In James 5:17, it states that Elijah prayed earnestly for the 3 1/2 year drought, but in 1 Kings 17:1 it appears to be prophesy, not prayer. Can someone explain?

James 5:17 (BLB) - Elijah was a man of like nature to us, and with fervent prayer he prayed for it not to rain, and it did not rain upon the earth three years and six months.

I know there was discussion on these verses back in 2018, but no answer to this particular question.

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    Welcome! Its a good question... but it would be improved if you included the quotes that you mention rather than referring us to them. See the Tour and Help sections for additional guidance about the group. Dec 20, 2023 at 19:26

2 Answers 2


1 Kings 17

1 Elijah the Tishbite, from Tishbe in Gilead, said to Ahab: “As the Lord, the God of Israel, lives, whom I serve, during these years there shall be no dew or rain except at my word.”

The phrase "As the Lord lives" is very different from "Thus says the Lord." The latter begins a prophecy. The former begins a definitive statement by the speaker, not God. Elijah says, in effect, "A surely as there is a God in Heaven, as certain as day follows night, there will be no rain!"

James apparently thought - or may have been aware of a rabbinical teaching - that Elijah's statement was a negative wish, a type of prayer. This is echoed by Rashi in his commentary on this verse:

'As Adonoy [the Lord] lives.' - Why was this phrase placed here?... Achov said to Eliyahu, “Is it possible that the student’s curse [should be] fulfilled while Moshe our teacher’s curse was not fulfilled?

Rashi preserves an ancient tradition in which Ahab challenged Elijah's authority by calling his prediction a curse by a mere apprentice. Moses' curses were not always fulfilled, he reasoned; and Elijah is surely not as great as Moses.

Conclusion: James refers to Elijah's 'prayer' because although Elijah invoked God's name, his statement was not actually a prophecy. It was a confident declaration that God would support his ardent negative wish or prayer. Because Elijah's wish was in accord with God's will, his prediction did come true.

  • +1. Your last sentence is crucial - Elijah was presumably inspired to pray such a prayer; just as he prayed for the drought to break, seven times before rain came! 1 Kings 18:42-44. This gives the other part of Elijah's statement - it was only at Elijah's "word" = prayer, that rain came.
    – Dottard
    Dec 20, 2023 at 21:31
  • Yes. Ordinarily we would read it as prophecy. The question was a good one because it made us look again. Dec 21, 2023 at 1:49

1 King 17:1 NIV

Now Elijah the Tishbite, from Tishbe in Gilead, said to Ahab, “As the Lord, the God of Israel, lives, whom I serve, there will be neither dew nor rain in the next few years except at my word.”

James 5:17 NIV

Elijah was a human being, even as we are. He prayed earnestly that it would not rain, and it did not rain on the land for three and a half years.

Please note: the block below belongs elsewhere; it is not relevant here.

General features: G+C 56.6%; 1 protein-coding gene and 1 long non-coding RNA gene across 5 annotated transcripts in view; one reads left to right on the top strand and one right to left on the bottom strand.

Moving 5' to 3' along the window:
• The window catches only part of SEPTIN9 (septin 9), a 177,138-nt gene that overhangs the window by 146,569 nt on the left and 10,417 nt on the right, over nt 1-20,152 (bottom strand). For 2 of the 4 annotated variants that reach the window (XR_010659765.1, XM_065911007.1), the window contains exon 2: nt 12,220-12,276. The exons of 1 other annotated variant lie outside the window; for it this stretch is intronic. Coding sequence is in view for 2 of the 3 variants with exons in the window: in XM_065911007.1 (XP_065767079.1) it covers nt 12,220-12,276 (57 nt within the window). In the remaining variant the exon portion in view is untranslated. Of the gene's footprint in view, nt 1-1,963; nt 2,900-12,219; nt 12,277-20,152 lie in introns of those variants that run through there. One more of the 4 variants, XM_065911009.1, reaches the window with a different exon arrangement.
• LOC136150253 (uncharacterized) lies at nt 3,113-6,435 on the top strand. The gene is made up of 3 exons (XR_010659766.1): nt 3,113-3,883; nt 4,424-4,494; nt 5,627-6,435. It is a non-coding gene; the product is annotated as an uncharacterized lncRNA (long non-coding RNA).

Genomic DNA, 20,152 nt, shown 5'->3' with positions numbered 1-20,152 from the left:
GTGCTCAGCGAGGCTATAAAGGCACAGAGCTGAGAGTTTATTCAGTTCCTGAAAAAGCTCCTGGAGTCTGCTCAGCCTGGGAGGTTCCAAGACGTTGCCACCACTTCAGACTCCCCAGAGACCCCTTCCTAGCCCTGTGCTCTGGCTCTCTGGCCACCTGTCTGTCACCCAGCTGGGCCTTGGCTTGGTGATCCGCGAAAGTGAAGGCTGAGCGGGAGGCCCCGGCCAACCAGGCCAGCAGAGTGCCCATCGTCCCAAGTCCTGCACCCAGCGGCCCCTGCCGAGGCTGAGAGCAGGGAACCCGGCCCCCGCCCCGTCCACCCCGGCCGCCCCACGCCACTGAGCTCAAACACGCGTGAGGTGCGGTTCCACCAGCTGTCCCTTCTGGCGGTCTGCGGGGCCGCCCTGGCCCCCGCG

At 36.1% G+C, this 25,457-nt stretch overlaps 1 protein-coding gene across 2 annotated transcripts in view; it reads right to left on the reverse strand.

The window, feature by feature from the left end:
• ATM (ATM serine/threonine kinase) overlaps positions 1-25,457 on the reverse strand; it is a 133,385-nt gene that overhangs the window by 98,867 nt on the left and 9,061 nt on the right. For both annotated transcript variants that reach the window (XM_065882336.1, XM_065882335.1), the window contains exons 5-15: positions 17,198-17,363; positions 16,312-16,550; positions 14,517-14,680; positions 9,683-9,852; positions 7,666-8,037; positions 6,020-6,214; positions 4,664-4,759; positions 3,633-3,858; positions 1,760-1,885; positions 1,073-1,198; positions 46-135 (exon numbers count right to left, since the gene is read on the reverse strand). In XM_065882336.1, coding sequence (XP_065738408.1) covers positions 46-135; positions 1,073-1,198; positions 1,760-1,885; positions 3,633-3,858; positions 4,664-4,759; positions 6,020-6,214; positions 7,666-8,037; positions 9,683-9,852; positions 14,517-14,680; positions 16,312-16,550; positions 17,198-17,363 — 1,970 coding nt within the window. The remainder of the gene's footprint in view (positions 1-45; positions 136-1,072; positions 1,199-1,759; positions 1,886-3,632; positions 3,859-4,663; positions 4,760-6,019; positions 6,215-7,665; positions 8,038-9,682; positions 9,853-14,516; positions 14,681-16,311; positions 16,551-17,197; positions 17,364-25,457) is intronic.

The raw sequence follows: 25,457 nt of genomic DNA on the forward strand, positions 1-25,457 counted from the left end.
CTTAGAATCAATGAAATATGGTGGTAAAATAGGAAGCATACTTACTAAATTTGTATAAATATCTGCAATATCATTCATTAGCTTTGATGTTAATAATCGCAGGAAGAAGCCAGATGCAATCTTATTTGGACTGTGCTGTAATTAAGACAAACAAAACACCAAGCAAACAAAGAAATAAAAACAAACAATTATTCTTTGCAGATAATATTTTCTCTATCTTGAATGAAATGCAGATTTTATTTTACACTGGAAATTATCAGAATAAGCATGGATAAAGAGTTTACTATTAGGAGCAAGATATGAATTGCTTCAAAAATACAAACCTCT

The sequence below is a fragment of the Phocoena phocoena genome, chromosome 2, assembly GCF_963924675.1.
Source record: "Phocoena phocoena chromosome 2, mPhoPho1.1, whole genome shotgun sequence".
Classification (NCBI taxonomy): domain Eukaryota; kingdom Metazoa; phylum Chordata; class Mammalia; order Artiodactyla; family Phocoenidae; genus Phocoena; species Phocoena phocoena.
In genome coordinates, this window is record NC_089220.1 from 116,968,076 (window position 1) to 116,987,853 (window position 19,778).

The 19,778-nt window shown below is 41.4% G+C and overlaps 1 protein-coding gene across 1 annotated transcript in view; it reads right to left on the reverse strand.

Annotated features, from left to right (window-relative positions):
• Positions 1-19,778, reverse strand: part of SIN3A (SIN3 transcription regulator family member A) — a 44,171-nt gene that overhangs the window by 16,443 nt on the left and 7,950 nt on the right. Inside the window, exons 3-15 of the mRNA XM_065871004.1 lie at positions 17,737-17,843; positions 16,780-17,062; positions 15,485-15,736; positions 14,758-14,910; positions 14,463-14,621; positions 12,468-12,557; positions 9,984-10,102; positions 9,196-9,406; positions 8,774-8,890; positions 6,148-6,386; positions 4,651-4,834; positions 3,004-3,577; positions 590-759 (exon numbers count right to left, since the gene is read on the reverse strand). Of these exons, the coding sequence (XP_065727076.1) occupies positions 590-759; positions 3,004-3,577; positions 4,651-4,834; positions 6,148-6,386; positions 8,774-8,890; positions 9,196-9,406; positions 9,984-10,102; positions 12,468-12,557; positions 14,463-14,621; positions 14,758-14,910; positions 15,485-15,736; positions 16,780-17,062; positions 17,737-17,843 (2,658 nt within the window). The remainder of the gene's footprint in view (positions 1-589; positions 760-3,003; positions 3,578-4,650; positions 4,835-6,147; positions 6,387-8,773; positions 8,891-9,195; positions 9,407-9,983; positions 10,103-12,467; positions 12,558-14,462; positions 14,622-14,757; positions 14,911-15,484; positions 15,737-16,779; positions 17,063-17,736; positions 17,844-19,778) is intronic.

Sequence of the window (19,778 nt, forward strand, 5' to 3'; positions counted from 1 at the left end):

Ellicott's Commentary enlighten the understanding of "prayed earnestly";

James supplies a lacuna in the story of Elijah. In 1Kings 17:1, the prophet simply and sternly tells Ahab "there shall not be dew nor rain these years, but according to my word." Further on (1 Kings 18:41-46) "there is a sound of abundance of rain." In our Epistle we read that Elias "prayed earnestly"--literally, prayed in his prayer, a Hebraistic form of emphasis (see margin). He asked for drought, and it lasted three years and a half, so that "there was a sore famine in Samaria." He prayed once more, and "the heaven was black with clouds and wind, and there was a great rain," and thus again "the Lord hearkened unto the voice of a man." Yet Elijah was no demi-god; we even learn how he shrank from his prophet's yoke, and longed to die. No one therefore may despair in his petitions but rather let his "requests be made known unto God;" for "men ought always to pray, and not to faint" (Luke 18:1).

From 1 King 17:1 to 1 King 18:1, we have these observations;

  1. In 1 King 17:1, Elijah proclaimed a drought to king Ahab without a specific duration.
  2. There was word of the Lord to Elijah in 1 King 17:2-5, instructed him hiding in the Kerith Ravine and he followed.
  3. The word of the Lord came to him again in 1 King 17:8-10, instructed him to stay with a widow in Zarephath and he followed
  4. The word of the Lord came to him the third time in 1 King 17:14, which is a message to the widow.
  5. In 1 King 17:20-22 Elijah prayed earnestly to the Lord to save the widow's son. The Lord heard him and granted his prayer.

1 King 17:1 is not a prophecy because it does not begin with "the Lord said" but "As the Lord the God of Israel lives", which is a declaration of a solemn oath. The widow declared similarly in 1 King 17:12 " “As surely as the Lord your God lives,” she replied, “I don’t have any bread—only a handful of flour in a jar.....".

From the events, James recognizes that Elijah is a man of prayer because the Lord frequently responded to him. Additionally, we observed that Elijah's prayer for the revival of the widow's son is remarkable. This very earnestness in prayer is likely the reason James refers to him as such in James 5:17.

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